If it's not possible to have a regular day of rest, then don't stress yourself more about not having a de-stressing day. Just set it aside as a possibility for later.
Keep in mind that a self-imposed day of rest does not need to be religiously observed. If you have a special circumstance where you truly must work through that week, then do so, and try to take care of yourself later with some extra recuperation after the crunch period.
Even when you can't manage a day of rest, taking times of rest within your day can be soothing as well. For me, when I eat a meal, I try not to work and just to enjoy myself. That means that while I'm working, I can be looking forward to that next mealtime break to give me a chance to reconnect with the outside world and with the pleasure of good food and good company. I also try to have a clear period of relaxation before bedtime to prevent some of those whirly dreams that distract me from sleeping.
The benefits of regular rest are many. I find less tendency to goof off when I should be working when I know there's a scheduled goof-off period coming. It also gives more balance to my days. Whether you work for yourself or a boss — but perhaps especially when you're self-employed – you need to know there are times when you're off the clock, when you can do something not for hope of financial gain or toward some lofty goal but because it pleases you. In rest, I become more aware of how significant — or, to be completely clear, insignificant — my work and my presence can be. It is in fact entirely possible for me to take one day off a week and have no one miss me. The world continues to spin on its axis even when I take a two-week vacation. Rest reassures me that there is more to my life, and more to this beautiful world, than writing. But it also energizes me and gives me strength to come back to that writing, to the work I love, and continue on. Rest, properly taken, gives perspective, balance, and rejuvenation. I think that's worth a day out of seven.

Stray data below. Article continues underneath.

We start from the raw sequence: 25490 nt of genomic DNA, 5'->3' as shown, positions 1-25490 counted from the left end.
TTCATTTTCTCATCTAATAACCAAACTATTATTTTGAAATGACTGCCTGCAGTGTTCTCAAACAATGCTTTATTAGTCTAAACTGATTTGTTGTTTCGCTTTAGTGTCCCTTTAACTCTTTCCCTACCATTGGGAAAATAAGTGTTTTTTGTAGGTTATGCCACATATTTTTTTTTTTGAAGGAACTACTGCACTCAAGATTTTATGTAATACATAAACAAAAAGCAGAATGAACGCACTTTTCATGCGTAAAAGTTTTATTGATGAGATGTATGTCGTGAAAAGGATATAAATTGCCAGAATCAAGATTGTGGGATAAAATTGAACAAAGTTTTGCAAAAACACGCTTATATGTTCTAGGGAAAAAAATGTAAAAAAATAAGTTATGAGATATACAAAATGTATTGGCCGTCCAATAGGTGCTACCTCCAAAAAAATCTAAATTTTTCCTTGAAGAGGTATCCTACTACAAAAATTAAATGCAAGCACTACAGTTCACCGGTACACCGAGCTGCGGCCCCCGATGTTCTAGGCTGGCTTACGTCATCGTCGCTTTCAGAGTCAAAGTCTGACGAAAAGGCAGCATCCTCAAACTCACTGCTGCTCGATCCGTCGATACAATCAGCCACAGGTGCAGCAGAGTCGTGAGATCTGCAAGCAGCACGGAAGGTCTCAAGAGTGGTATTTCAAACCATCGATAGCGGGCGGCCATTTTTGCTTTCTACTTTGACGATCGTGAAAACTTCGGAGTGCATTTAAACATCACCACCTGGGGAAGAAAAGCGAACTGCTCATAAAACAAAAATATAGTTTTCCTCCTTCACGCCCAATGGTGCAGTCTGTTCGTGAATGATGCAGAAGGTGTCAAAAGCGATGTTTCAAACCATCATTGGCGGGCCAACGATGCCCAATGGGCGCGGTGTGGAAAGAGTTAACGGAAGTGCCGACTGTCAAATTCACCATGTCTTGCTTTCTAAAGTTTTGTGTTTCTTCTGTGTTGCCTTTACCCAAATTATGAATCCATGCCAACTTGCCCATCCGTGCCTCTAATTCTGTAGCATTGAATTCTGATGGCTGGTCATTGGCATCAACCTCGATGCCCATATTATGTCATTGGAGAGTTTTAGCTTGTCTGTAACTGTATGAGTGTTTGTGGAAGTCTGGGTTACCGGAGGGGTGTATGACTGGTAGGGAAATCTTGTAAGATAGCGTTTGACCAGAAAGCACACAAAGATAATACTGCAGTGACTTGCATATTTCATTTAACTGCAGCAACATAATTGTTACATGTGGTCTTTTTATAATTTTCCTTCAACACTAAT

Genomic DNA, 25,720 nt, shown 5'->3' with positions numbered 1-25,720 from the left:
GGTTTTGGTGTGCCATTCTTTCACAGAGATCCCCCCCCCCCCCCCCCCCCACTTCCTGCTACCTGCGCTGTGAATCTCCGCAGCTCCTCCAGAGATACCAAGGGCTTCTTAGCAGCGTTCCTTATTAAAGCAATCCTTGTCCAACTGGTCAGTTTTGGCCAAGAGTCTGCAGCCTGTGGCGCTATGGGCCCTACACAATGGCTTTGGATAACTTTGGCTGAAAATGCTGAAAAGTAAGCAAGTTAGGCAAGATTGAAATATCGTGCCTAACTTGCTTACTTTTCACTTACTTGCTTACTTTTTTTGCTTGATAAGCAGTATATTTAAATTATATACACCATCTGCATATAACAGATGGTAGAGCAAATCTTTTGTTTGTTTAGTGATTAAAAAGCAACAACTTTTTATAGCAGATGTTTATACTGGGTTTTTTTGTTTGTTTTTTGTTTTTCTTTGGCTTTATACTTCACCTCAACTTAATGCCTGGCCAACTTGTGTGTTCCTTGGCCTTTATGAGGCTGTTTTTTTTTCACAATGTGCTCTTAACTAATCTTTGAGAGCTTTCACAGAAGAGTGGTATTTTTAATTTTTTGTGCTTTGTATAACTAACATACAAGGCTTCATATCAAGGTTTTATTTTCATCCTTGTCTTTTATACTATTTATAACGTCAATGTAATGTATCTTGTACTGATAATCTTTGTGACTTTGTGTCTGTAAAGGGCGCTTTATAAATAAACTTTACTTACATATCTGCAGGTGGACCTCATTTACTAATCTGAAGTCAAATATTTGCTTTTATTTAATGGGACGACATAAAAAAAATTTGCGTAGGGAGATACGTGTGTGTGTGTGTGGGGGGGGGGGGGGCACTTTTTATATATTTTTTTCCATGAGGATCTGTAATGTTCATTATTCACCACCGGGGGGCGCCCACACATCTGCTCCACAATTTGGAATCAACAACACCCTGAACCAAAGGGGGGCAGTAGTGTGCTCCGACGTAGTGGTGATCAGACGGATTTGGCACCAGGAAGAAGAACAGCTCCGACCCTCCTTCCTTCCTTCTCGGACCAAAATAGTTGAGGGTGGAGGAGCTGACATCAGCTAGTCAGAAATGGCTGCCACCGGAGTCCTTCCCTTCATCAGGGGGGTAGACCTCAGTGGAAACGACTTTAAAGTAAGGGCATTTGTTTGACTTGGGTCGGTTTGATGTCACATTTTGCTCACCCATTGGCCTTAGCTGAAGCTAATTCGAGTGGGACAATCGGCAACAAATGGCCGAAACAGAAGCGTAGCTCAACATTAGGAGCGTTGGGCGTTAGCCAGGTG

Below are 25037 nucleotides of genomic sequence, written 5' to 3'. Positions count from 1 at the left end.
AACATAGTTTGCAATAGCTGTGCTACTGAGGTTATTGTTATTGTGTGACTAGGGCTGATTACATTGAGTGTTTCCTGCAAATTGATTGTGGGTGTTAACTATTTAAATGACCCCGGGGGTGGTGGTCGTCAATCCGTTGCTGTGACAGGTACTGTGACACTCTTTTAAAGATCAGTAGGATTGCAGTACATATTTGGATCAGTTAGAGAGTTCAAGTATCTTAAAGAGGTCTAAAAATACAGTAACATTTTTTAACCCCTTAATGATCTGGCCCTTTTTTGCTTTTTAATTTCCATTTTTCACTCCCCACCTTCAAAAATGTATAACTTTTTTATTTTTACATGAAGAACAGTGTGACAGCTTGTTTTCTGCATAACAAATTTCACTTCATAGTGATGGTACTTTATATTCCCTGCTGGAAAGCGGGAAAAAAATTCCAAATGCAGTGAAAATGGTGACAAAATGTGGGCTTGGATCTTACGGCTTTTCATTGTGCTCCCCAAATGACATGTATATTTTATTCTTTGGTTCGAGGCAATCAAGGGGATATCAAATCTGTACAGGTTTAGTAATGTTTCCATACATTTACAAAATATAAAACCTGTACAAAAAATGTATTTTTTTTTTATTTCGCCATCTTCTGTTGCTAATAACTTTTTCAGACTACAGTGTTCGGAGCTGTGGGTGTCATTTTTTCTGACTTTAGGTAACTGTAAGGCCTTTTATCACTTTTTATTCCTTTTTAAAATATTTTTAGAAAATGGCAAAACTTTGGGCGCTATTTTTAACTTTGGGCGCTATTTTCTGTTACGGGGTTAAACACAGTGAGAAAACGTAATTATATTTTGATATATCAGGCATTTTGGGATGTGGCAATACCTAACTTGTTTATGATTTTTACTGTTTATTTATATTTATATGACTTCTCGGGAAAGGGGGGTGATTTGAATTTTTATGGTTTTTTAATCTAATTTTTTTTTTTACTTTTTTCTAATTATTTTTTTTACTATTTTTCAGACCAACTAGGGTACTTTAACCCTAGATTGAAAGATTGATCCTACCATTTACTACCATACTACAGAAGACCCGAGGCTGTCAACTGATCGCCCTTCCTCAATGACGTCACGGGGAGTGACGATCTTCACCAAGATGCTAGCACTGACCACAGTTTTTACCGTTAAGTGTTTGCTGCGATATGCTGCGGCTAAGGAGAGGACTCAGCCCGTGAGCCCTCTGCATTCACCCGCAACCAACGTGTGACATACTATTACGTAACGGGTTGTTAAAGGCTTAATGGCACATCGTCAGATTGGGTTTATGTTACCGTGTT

How do you take time off as a writer? How does it help your writing?